Second, my guess is that they don't believe they need a half dozen positionally unlimited players on the roster. Maybe they'd prefer that a couple of these top guys were more skilled defensively, that's valid, but i question how much of a concern that is at this point. Larnach, Kirilloff, and Jeffers may not be great defenders, and aren't veratile, but they aren't slouches either. Rooker? Yeah...

 

It would be fun to run an exercise based on an assumption we're all still TD pals in 2025. Pick your favorite available pitching prospect, and then your next two fallback pitching prospects. You'll have a huge advantage of ignoring all the price tag stuff. For example, you might pick Cole Wilcox, who fell due to bonus demands, demands which would have prevented the Twins from considering over-slot prospects Raya and Rosario most likely. Let's see how Sabata stacks up in five years against those three choices. My guess is that one out of the three fares better. And maybe we don't care about that too much because Rosario or Raya are the real deal.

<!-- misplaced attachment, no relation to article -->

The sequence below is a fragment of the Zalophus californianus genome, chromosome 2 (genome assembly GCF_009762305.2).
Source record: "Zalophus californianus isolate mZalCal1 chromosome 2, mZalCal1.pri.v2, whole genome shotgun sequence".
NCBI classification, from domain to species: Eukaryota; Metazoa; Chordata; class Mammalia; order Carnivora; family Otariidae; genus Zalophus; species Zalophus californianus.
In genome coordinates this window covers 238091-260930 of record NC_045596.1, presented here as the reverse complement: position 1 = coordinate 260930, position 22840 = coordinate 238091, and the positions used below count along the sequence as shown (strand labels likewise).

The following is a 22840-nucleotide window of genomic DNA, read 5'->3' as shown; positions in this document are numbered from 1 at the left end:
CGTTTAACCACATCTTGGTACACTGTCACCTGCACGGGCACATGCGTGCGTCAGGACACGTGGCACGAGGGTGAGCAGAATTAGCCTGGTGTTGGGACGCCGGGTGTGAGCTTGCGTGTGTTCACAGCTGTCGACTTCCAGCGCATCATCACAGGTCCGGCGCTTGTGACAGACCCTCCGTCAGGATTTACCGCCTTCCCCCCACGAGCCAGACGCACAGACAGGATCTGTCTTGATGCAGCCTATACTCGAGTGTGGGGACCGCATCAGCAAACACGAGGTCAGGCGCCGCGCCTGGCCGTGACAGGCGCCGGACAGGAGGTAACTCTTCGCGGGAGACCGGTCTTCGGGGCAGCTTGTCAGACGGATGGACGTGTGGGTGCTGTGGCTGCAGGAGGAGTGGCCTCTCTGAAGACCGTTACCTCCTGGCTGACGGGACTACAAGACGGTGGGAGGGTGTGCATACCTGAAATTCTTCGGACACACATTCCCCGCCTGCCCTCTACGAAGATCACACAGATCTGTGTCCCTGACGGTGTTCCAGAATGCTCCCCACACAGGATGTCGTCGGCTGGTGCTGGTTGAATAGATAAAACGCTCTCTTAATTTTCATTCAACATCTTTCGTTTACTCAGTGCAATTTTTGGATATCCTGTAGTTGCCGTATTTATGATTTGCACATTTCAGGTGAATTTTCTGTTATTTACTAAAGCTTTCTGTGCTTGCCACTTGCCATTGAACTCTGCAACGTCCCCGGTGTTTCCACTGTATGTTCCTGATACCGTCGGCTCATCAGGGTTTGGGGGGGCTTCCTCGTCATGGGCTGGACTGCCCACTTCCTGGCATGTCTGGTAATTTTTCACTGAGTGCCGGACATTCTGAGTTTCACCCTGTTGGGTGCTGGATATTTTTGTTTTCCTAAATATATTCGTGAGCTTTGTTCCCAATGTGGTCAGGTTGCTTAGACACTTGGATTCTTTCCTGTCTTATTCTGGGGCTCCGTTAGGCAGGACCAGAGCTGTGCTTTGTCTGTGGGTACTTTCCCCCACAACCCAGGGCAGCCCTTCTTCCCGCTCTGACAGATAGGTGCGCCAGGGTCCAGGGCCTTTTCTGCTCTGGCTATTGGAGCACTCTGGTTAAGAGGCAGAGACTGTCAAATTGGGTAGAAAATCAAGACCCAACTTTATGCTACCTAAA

So, like you, I would like another Berrios signing every year. It will be interesting to see if Falvey is as adept at developing elite pitching as some think he will be. Deliberations continue.

 

I don't know what they are basing the claims Jeffers is a good defensive catcher, I have seen him play several times in Ft Myers and he isn't very good defensively.